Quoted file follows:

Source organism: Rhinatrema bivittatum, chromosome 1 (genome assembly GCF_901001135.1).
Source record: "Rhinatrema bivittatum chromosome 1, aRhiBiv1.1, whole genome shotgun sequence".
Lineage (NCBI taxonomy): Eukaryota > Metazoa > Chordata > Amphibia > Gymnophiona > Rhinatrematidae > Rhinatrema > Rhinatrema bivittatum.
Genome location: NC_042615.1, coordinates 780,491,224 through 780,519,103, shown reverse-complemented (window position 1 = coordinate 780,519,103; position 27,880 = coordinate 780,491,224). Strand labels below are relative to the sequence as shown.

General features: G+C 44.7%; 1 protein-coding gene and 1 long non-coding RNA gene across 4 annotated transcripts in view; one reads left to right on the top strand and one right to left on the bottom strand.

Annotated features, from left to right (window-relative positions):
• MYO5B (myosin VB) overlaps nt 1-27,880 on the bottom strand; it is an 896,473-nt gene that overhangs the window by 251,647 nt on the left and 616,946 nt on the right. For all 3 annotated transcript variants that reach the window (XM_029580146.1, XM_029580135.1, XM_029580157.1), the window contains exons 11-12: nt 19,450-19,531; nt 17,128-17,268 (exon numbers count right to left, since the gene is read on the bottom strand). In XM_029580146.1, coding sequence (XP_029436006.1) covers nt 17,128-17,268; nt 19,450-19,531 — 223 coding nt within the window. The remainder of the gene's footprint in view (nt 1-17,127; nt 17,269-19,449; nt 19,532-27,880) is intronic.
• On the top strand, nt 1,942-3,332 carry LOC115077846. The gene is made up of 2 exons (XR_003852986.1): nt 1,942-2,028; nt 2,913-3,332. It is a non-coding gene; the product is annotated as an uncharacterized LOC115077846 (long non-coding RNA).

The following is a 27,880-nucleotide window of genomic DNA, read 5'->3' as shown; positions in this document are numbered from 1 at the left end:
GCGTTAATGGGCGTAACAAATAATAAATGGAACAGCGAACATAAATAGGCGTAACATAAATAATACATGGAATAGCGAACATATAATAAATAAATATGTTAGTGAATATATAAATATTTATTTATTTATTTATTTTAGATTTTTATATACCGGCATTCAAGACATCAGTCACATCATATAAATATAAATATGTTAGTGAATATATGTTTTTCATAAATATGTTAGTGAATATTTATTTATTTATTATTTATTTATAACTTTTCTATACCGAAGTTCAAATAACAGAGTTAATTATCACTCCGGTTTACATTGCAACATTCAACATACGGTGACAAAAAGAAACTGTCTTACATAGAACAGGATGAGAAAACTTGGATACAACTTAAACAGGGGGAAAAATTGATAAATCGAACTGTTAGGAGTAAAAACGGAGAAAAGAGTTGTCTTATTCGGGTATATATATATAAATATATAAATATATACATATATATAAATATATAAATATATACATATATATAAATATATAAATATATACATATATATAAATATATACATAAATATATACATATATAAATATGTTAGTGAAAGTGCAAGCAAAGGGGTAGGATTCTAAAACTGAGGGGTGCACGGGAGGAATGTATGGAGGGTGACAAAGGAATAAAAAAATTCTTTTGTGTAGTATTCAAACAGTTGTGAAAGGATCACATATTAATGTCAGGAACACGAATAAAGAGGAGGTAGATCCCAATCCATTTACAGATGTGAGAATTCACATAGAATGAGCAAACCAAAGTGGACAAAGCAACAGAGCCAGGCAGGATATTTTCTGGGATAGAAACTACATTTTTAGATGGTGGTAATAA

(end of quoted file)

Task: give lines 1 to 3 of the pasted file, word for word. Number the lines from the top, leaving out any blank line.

Source organism: Rhinatrema bivittatum, chromosome 1 (genome assembly GCF_901001135.1).
Source record: "Rhinatrema bivittatum chromosome 1, aRhiBiv1.1, whole genome shotgun sequence".
Lineage (NCBI taxonomy): Eukaryota > Metazoa > Chordata > Amphibia > Gymnophiona > Rhinatrematidae > Rhinatrema > Rhinatrema bivittatum.